You can read the new guidelines for yourself here (pdf). Called the "Know Your Customer" initiative, the guidelines sound positive on their face but contain a loophole that corrupt bureaucrats could drive a dope-laden truck through, declaring:
The guidelines do not constitute a checklist. Nor do they create any specific legal obligation. Rather, Ex-Im Bank’s partners are encouraged to consider these best practices in conducting due diligence.In other words, these are completely voluntary, and nothing happens to loan officers who don't comply with them. E.g., they suggest that loanmakers check whether "any transaction participant or principal appear on a U.S. Government prohibited parties list (for example, Office of Foreign Assets Control or Excluded Parties List System)?" But since this due diligence document is only a suggestion, not a requirement, nothing happens to loan officers who fail to take that important step.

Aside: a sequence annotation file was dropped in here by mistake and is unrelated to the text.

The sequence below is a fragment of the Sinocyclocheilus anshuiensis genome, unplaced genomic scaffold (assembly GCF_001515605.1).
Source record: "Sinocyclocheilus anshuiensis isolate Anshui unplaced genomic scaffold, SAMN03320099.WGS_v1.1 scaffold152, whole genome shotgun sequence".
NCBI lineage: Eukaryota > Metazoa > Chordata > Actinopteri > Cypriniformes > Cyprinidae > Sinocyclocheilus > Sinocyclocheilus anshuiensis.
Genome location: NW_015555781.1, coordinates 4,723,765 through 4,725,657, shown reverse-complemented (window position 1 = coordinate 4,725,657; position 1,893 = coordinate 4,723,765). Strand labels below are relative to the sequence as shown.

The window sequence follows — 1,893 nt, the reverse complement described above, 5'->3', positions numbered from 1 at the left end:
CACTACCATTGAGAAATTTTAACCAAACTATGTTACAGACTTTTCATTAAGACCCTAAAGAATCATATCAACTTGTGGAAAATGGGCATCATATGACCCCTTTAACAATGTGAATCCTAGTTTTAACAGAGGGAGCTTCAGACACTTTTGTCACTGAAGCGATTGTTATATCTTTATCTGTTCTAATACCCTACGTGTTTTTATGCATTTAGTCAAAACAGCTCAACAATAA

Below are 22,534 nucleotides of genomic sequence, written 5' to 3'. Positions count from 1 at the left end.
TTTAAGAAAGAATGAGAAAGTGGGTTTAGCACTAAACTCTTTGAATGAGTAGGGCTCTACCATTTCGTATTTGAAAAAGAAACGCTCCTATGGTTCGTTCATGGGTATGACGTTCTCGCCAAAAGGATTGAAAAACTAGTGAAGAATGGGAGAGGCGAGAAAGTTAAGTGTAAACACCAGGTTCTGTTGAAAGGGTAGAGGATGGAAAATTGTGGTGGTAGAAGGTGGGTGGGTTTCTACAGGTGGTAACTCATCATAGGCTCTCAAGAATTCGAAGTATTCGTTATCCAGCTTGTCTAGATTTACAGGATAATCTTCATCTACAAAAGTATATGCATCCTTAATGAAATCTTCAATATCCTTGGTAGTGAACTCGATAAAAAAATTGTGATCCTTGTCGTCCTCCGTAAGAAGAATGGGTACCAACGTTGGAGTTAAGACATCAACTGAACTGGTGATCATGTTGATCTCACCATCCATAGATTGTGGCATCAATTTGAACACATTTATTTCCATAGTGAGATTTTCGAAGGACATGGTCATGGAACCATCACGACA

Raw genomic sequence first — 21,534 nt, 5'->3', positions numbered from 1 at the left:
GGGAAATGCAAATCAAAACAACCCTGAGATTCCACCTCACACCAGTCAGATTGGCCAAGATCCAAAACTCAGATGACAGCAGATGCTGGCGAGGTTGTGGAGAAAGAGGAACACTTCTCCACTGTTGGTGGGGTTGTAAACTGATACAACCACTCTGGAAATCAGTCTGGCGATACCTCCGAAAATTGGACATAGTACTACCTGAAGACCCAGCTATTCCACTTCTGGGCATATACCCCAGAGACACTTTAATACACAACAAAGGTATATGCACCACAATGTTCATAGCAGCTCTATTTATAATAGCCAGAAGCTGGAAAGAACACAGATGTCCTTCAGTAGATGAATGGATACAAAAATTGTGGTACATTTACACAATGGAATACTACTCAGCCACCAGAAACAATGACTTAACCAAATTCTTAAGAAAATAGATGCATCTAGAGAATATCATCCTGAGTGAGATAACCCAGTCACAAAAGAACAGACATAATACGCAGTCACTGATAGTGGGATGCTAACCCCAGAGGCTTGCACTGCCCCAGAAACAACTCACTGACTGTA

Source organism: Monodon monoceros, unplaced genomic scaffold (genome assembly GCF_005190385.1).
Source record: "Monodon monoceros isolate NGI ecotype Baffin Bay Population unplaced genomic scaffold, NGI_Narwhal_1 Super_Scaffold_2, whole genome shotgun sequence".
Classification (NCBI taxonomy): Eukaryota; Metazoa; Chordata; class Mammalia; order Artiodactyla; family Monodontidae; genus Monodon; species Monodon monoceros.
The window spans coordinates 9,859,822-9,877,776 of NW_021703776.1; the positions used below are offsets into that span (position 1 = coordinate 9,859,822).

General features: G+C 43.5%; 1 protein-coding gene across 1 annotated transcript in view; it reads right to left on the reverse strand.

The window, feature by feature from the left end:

In addition, the due diligence non-checklist itself doesn't go far enough: Suppliers and key financiers for loan applicants should also be checked in those databases before making loans to be sure that Ex-Im Bank money isn't falling into the hands of organized crime. It's pretty easy to form a company whose top officers come up clean, but who do business with much shadier characters if the "due diligence" delved just a little deeper.
I'm glad officials at the Ex-Im Bank have recognized they need to address this problem, but they're going to have to do more to actually fix what ails the agency.
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